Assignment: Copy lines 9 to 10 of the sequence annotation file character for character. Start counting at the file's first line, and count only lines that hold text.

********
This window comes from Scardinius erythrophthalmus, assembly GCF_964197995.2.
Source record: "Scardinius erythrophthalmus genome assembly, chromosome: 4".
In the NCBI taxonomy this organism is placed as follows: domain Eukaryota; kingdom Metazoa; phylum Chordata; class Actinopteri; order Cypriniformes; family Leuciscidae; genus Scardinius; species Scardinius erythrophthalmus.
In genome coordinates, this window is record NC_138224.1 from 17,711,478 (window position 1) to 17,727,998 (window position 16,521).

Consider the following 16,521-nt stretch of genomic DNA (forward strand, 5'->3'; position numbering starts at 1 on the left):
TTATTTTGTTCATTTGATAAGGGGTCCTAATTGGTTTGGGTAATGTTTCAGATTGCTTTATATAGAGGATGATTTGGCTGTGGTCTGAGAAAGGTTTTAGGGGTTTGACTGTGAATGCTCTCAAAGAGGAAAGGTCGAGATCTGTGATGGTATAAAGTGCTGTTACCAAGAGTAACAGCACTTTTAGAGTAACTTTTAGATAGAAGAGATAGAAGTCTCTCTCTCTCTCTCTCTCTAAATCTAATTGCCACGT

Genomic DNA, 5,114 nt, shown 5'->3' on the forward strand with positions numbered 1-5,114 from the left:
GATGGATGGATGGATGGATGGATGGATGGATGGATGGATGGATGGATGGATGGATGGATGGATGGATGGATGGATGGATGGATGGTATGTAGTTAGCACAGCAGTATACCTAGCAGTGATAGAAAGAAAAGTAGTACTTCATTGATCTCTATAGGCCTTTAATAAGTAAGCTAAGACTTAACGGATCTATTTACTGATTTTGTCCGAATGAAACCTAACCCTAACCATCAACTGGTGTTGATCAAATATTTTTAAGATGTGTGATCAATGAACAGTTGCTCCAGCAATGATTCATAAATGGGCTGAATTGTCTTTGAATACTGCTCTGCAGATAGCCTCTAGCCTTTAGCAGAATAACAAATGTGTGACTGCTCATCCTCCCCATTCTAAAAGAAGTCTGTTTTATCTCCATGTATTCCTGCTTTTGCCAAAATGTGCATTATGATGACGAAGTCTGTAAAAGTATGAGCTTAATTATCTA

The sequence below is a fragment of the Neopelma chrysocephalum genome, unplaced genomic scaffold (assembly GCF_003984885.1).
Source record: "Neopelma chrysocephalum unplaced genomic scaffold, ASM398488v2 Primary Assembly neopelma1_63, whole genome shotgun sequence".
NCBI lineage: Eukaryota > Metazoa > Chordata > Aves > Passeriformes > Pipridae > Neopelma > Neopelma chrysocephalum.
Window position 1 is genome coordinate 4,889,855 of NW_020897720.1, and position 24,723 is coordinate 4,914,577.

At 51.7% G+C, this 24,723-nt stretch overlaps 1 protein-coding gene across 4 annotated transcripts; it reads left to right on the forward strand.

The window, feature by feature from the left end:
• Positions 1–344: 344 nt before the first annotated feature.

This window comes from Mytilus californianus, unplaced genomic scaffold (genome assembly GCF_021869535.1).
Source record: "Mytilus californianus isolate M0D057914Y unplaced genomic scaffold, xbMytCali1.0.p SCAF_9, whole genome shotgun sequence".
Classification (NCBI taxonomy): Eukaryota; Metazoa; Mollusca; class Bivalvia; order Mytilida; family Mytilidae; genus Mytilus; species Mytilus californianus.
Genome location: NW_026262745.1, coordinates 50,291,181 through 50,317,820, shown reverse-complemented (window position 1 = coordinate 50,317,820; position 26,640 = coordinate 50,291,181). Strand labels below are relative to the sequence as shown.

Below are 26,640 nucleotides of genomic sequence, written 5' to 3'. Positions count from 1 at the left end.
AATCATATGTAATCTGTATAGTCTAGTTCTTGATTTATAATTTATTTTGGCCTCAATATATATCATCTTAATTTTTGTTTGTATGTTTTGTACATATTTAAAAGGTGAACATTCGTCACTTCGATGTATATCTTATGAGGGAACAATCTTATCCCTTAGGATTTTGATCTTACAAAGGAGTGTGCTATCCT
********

The sequence below is a fragment of the Neopelma chrysocephalum genome, unplaced genomic scaffold (assembly GCF_003984885.1).
Source record: "Neopelma chrysocephalum unplaced genomic scaffold, ASM398488v2 Primary Assembly neopelma1_63, whole genome shotgun sequence".